Pulse > 2013 >

The Reluctant (and Lucky) Survivor

The Reluctant (and Lucky) Survivor

Wermers Family

Michel Wermers will stop you on the street to remind you that colon cancer is the #1 cancer in men.

Michael Wermers, a father and husband, local business owner and president of the Torrance United School District Board of Education, was reluctant to get his first colonoscopy for the same reasons that plague many people. After much grief from his wife and friends, he eventually went to Torrance Memorial Medical Center for his colonoscopy—with zero symptoms at age 51—and was told he had colon cancer.

“Men are reluctant to go to the doctor, and I was one of them. But I am a man who had zero symptoms. I wasn’t tired. My diet didn’t change. I had no extra trips to the bathroom. Without a colonoscopy, I never would have found the cancer in my body.”

Norman M. Panitch, MD, gastroenterologist, president of the Torrance Hospital IPA and Torrance Memorial’s former chief of staff, explains, “Colon cancer is the most common cancer in males and perhaps second or third in women. But this is a disease that can be prevented, because there is something called the polyp-cancer sequence (or syndrome).”

Dr. Panitch continues, “All colon cancers come from pre-existing polyps in the colon that begin to form when a person is in his or her 40s, due to chromosomal abnormality. Most polyps can be detected by age 50. The current recommendation is to have your first colonoscopy at age 50, because the incidence of colon cancer begins at that age.”

While Wermers admits that it is awkward and uncomfortable, he (quite literally) tells everyone he meets who looks old enough for a colonoscopy that it is painless and the preparation is not as bad as everyone says.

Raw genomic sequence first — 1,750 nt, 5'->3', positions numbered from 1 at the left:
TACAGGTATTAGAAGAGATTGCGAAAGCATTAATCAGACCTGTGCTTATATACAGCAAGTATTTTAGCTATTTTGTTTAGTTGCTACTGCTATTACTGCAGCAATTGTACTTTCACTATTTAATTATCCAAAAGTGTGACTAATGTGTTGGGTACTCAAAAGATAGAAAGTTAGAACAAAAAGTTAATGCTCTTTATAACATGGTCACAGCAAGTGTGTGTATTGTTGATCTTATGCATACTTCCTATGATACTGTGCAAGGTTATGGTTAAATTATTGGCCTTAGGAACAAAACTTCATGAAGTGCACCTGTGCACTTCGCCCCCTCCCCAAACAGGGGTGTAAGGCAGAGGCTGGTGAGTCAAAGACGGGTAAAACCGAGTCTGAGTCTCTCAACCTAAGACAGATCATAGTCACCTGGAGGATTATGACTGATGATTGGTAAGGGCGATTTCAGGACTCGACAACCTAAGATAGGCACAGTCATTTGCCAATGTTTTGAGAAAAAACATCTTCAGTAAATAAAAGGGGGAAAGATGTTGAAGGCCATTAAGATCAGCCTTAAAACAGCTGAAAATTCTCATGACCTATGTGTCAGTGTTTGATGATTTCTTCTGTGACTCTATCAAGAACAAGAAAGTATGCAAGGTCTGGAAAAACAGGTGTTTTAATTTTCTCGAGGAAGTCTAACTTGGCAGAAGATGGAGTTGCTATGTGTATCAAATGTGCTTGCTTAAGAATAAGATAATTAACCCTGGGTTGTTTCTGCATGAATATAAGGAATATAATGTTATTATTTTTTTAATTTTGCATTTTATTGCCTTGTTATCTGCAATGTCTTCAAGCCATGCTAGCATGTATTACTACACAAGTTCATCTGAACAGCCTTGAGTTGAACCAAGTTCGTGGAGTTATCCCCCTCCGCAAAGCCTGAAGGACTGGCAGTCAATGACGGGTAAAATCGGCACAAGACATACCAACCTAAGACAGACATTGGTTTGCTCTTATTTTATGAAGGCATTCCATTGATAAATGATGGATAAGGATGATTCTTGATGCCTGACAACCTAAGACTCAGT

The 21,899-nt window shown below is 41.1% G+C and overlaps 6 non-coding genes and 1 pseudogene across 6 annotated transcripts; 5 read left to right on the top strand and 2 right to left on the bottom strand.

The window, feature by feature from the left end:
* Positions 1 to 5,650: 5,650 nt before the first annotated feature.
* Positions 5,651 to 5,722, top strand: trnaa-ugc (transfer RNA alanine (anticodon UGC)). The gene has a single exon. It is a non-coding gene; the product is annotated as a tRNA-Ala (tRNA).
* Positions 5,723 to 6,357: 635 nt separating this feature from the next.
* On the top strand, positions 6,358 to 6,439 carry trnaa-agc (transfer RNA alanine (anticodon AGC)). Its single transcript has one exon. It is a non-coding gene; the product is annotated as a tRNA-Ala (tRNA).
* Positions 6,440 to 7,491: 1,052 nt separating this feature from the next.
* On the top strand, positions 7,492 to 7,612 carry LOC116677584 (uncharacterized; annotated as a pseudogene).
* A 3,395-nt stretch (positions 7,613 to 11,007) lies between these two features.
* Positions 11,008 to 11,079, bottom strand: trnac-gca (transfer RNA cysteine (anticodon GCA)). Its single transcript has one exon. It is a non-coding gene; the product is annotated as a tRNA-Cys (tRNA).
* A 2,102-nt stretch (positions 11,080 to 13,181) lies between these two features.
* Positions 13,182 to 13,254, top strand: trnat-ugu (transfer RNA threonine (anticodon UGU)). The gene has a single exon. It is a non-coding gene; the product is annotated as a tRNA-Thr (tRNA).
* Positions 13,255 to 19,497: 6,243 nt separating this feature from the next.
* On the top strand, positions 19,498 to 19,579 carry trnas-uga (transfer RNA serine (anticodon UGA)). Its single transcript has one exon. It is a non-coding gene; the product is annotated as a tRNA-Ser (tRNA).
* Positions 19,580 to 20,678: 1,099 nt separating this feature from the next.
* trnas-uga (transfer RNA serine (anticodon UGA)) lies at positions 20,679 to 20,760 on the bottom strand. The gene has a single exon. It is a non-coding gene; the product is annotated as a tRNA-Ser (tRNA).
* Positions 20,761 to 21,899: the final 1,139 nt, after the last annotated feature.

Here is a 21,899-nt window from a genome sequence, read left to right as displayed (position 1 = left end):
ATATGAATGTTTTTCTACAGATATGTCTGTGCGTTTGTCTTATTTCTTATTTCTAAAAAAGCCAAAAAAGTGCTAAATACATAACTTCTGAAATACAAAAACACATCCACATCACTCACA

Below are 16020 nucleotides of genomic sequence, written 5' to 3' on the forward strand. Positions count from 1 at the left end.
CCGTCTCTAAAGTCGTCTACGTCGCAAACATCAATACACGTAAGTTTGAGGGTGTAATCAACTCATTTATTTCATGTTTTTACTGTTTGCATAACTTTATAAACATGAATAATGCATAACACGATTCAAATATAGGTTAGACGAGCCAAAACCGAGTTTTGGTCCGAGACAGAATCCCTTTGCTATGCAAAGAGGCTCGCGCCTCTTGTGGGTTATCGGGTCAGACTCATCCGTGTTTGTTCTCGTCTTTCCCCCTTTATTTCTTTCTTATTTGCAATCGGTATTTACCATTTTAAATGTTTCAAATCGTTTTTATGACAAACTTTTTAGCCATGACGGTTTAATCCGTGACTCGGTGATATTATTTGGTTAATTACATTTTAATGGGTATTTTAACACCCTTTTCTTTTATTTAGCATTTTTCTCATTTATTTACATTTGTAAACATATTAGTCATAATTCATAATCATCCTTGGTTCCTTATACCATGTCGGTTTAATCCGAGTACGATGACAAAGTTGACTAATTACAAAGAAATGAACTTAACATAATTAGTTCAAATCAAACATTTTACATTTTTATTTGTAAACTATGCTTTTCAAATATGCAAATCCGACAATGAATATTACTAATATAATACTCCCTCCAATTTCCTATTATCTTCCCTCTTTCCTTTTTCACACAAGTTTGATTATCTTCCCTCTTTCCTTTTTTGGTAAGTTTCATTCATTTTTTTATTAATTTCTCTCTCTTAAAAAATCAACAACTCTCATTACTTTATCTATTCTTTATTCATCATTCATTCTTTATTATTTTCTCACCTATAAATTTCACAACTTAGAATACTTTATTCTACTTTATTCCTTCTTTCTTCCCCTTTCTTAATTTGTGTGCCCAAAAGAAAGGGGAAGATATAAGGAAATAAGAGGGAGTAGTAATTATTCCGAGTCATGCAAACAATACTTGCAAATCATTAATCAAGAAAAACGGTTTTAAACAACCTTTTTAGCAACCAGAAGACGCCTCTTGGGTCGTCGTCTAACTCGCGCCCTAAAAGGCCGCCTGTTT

One week after his colonoscopy, Wermers was told he had colon cancer. Fast-forward one month, and he left Torrance Memorial to go home to his family cancer-free—a short stint with cancer compared to most survivors. The colonoscopy caught his cancer early, which is the goal of the procedure.

His was Stage A colon cancer, meaning it was just in the lining of the colon and had not penetrated into the muscle layer. “There are four stages of colon cancer: A, B, C, D (stages 1, 2, 3, 4),” explains Dr. Panitch. “Stage 1 is when we want to pick it up.”

Colon cancer is one of the only cancers that can be truly cured before it metastasizes or spreads. “We want our patient to not have any symptoms at all,” says Dr. Panitch. “We don’t want bleeding, pain, etc. We want them coming in feeling perfectly well. In 10% of those patients we will find colonic polyps. We remove these polyps with electricity and send them to a pathologist. Even if there is cancer, if it does not go into the muscle layer … just removing the polyp, we can cure the patient.”

Dr. Panitch emphasizes that everyone must have their colonoscopy at age 50, and then every five to 10 years after that. If someone has a polyp, it is important that they come back in three years. If multiple polyps are found, that patient returns in one year. The incidence of colon cancer increases in patients in their 60s and 70s, and by their 80s the incidence starts to decrease.

“If someone has a family history of colon cancer—either mother, father, sister, brother or child, we screen 10 to 15 years earlier than that person who had colon cancer. The younger the age of the person in the family who had cancer—let’s say at 40 years as a mother—we would screen their family members at age 30,” says Dr. Panitch.

“I got lucky on timing and everything that goes with that,” says Wermers. “Now I make certain that I hammer everyone I know to go get their colonoscopy on time. The number of people I know who have lost someone to colon cancer is stunning, and based on my experience, it’s quite treatable. But you have to go in to have your first colonoscopy when you are supposed to. Do not wait.”

Colon Cancer: What You Need to Know

  • It is the most common cancer in males.

  • It is preventable and curable if proper screening protocols are followed.

  • You should get a colonoscopy at age 50 (earlier if you have a family history of colon cancer).

  • Doctors want you to be symptom-free when you come in for a colonoscopy; do not wait until you are ill.

  • The preparation for a colonoscopy is much more pleasant than it was 10 years ago. Previously, the patient drank 5 liters of a salty solution that usually induced vomiting. Now a simple preparation of MiraLAX mixed with Gatorade is used.

  • One key to a good colonoscopy is to split the preparation liquid: take one-half the night before (four glasses) and four glasses in the morning. This improves polyp pick-up by 10% to 15%.

  • The other key to a good colonoscopy is to see a doctor who has performed the procedure for at least 10 years.

Categories: Health Links,News

Related Articles

Helping Kids Battle Diabetes
Returning Home
360 of Cancer Care